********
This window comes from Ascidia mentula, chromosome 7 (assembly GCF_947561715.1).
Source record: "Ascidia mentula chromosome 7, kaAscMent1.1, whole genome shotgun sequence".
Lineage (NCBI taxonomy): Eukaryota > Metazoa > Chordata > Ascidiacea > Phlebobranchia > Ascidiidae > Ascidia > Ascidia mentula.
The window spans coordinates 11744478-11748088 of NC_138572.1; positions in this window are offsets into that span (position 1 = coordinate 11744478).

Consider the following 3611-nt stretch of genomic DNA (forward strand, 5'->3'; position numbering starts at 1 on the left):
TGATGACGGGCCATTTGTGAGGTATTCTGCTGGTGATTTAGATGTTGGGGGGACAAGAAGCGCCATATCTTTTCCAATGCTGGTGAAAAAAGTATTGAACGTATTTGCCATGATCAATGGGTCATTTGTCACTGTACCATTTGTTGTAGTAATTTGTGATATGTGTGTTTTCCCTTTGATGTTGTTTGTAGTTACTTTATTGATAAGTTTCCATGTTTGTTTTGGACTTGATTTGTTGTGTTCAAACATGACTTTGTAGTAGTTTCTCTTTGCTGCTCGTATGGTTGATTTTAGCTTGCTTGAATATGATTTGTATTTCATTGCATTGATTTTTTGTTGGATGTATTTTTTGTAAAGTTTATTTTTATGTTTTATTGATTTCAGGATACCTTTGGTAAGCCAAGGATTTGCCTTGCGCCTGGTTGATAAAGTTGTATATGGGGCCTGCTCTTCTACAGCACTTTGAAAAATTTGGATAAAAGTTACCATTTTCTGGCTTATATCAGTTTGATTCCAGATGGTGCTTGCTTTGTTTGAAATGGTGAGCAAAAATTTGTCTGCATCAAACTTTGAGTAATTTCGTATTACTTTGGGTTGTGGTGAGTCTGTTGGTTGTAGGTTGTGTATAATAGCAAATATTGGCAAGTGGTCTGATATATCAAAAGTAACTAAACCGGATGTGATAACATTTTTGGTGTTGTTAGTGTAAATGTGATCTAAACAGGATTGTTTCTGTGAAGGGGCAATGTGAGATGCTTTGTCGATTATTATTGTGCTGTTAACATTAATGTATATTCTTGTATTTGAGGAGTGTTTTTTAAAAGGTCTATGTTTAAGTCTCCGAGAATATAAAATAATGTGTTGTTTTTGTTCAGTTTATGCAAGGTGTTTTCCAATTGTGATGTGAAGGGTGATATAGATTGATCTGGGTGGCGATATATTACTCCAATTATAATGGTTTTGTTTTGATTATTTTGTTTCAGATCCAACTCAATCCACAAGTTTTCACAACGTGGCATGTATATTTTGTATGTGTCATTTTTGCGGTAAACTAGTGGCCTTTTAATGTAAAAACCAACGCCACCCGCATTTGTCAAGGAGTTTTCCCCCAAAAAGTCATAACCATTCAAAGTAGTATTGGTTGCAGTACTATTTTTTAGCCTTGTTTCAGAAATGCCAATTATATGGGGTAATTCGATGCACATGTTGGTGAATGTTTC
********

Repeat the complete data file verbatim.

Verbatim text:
This window comes from Ascidia mentula, chromosome 7 (assembly GCF_947561715.1).
Source record: "Ascidia mentula chromosome 7, kaAscMent1.1, whole genome shotgun sequence".
Lineage (NCBI taxonomy): Eukaryota > Metazoa > Chordata > Ascidiacea > Phlebobranchia > Ascidiidae > Ascidia > Ascidia mentula.
The window spans coordinates 11744478-11748088 of NC_138572.1; positions in this window are offsets into that span (position 1 = coordinate 11744478).

Consider the following 3611-nt stretch of genomic DNA (forward strand, 5'->3'; position numbering starts at 1 on the left):
TGATGACGGGCCATTTGTGAGGTATTCTGCTGGTGATTTAGATGTTGGGGGGACAAGAAGCGCCATATCTTTTCCAATGCTGGTGAAAAAAGTATTGAACGTATTTGCCATGATCAATGGGTCATTTGTCACTGTACCATTTGTTGTAGTAATTTGTGATATGTGTGTTTTCCCTTTGATGTTGTTTGTAGTTACTTTATTGATAAGTTTCCATGTTTGTTTTGGACTTGATTTGTTGTGTTCAAACATGACTTTGTAGTAGTTTCTCTTTGCTGCTCGTATGGTTGATTTTAGCTTGCTTGAATATGATTTGTATTTCATTGCATTGATTTTTTGTTGGATGTATTTTTTGTAAAGTTTATTTTTATGTTTTATTGATTTCAGGATACCTTTGGTAAGCCAAGGATTTGCCTTGCGCCTGGTTGATAAAGTTGTATATGGGGCCTGCTCTTCTACAGCACTTTGAAAAATTTGGATAAAAGTTACCATTTTCTGGCTTATATCAGTTTGATTCCAGATGGTGCTTGCTTTGTTTGAAATGGTGAGCAAAAATTTGTCTGCATCAAACTTTGAGTAATTTCGTATTACTTTGGGTTGTGGTGAGTCTGTTGGTTGTAGGTTGTGTATAATAGCAAATATTGGCAAGTGGTCTGATATATCAAAAGTAACTAAACCGGATGTGATAACATTTTTGGTGTTGTTAGTGTAAATGTGATCTAAACAGGATTGTTTCTGTGAAGGGGCAATGTGAGATGCTTTGTCGATTATTATTGTGCTGTTAACATTAATGTATATTCTTGTATTTGAGGAGTGTTTTTTAAAAGGTCTATGTTTAAGTCTCCGAGAATATAAAATAATGTGTTGTTTTTGTTCAGTTTATGCAAGGTGTTTTCCAATTGTGATGTGAAGGGTGATATAGATTGATCTGGGTGGCGATATATTACTCCAATTATAATGGTTTTGTTTTGATTATTTTGTTTCAGATCCAACTCAATCCACAAGTTTTCACAACGTGGCATGTATATTTTGTATGTGTCATTTTTGCGGTAAACTAGTGGCCTTTTAATGTAAAAACCAACGCCACCCGCATTTGTCAAGGAGTTTTCCCCCAAAAAGTCATAACCATTCAAAGTAGTATTGGTTGCAGTACTATTTTTTAGCCTTGTTTCAGAAATGCCAATTATATGGGGTAATTCGATGCACATGTTGGTGAATGTTTC